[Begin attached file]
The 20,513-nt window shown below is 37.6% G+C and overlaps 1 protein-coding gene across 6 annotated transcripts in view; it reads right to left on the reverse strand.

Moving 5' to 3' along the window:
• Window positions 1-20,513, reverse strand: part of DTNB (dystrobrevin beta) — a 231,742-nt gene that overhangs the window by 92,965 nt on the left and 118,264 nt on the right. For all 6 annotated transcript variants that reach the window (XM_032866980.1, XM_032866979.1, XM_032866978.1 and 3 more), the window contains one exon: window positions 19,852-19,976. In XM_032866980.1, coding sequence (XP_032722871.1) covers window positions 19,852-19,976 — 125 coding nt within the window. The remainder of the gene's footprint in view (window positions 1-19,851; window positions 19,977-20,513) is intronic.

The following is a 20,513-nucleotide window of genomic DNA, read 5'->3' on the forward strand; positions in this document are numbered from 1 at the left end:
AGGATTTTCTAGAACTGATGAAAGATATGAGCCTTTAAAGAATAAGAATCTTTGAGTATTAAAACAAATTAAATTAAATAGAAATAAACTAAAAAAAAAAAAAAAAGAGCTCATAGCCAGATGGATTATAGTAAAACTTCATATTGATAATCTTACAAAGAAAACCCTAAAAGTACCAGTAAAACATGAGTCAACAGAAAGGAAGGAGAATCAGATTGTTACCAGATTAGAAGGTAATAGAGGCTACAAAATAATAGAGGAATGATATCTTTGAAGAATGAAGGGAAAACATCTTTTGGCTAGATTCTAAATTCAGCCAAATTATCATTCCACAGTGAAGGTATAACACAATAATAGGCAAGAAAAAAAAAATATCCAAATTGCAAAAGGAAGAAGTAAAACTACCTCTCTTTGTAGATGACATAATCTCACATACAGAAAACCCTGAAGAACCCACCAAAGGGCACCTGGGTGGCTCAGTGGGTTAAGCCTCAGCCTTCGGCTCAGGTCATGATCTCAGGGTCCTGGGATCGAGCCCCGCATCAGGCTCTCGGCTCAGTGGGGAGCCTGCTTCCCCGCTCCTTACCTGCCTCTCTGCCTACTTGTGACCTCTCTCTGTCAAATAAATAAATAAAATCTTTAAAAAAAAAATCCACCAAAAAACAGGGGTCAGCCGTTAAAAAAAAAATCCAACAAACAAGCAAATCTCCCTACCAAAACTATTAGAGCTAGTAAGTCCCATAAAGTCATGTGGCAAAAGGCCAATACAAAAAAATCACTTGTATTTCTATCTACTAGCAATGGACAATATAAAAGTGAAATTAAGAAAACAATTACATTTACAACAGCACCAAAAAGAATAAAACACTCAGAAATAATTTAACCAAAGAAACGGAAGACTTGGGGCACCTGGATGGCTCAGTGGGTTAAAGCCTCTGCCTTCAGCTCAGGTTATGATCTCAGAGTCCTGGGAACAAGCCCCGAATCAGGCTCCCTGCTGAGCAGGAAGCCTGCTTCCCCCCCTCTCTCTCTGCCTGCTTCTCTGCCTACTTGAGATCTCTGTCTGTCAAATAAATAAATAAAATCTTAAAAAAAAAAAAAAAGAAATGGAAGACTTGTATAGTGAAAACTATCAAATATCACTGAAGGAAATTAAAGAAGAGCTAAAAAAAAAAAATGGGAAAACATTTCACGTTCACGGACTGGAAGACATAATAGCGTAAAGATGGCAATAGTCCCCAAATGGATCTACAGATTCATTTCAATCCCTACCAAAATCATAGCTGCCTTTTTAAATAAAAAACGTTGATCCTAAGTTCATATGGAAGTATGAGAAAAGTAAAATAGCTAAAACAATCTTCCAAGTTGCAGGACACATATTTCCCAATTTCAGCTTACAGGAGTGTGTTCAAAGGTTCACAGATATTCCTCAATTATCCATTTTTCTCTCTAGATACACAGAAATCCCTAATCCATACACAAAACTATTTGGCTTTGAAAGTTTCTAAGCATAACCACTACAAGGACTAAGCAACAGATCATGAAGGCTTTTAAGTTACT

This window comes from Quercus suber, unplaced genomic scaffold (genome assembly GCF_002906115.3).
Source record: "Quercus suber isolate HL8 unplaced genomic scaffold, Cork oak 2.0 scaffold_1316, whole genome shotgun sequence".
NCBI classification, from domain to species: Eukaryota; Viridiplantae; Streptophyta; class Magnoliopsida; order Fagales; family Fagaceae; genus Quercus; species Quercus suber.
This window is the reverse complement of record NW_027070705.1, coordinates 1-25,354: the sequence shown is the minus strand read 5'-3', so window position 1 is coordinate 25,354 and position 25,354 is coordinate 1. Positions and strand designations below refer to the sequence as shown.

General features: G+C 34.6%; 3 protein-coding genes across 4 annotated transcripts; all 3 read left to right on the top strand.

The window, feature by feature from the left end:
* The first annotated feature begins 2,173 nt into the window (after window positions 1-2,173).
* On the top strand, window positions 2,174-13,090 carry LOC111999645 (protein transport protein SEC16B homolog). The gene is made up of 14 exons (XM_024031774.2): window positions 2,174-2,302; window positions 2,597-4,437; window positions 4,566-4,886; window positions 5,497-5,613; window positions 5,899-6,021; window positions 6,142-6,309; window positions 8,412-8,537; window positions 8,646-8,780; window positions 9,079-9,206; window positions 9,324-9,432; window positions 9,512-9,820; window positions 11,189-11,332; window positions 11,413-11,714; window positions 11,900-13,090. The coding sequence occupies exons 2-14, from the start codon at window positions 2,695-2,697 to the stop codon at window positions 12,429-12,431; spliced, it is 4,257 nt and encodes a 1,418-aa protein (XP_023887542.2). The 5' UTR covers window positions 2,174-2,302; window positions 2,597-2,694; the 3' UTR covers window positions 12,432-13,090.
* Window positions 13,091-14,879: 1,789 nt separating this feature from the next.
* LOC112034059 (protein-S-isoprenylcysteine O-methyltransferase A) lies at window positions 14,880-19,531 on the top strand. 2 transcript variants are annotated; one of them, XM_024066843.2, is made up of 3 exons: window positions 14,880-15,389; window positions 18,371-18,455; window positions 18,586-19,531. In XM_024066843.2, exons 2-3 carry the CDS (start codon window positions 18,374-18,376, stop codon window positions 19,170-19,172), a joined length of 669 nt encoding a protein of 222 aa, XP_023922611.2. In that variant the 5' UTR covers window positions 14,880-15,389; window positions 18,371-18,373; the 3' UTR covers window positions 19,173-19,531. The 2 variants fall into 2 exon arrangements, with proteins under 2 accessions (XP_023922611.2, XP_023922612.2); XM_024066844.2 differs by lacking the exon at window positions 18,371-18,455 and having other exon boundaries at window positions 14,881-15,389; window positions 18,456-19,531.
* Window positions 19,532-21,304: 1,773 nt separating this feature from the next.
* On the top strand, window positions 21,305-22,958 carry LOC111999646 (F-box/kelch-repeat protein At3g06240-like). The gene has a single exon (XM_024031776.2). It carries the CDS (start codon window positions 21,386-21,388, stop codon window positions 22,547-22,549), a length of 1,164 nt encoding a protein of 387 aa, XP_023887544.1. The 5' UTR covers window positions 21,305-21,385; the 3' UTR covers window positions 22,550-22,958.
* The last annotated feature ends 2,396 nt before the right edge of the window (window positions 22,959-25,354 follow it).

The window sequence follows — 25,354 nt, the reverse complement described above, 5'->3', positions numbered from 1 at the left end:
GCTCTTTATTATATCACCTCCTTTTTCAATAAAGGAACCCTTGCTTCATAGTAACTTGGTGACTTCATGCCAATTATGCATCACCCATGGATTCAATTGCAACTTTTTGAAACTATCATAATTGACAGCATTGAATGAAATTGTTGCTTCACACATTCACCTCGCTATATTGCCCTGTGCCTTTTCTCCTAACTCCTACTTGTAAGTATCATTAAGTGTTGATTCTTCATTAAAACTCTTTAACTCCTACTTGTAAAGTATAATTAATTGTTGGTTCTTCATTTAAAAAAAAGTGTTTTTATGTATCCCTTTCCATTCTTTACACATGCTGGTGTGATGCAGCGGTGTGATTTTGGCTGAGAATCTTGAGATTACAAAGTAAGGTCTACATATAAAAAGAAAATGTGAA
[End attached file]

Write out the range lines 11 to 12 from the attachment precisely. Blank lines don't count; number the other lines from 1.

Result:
The window, feature by feature from the left end:
* The first annotated feature begins 2,173 nt into the window (after window positions 1-2,173).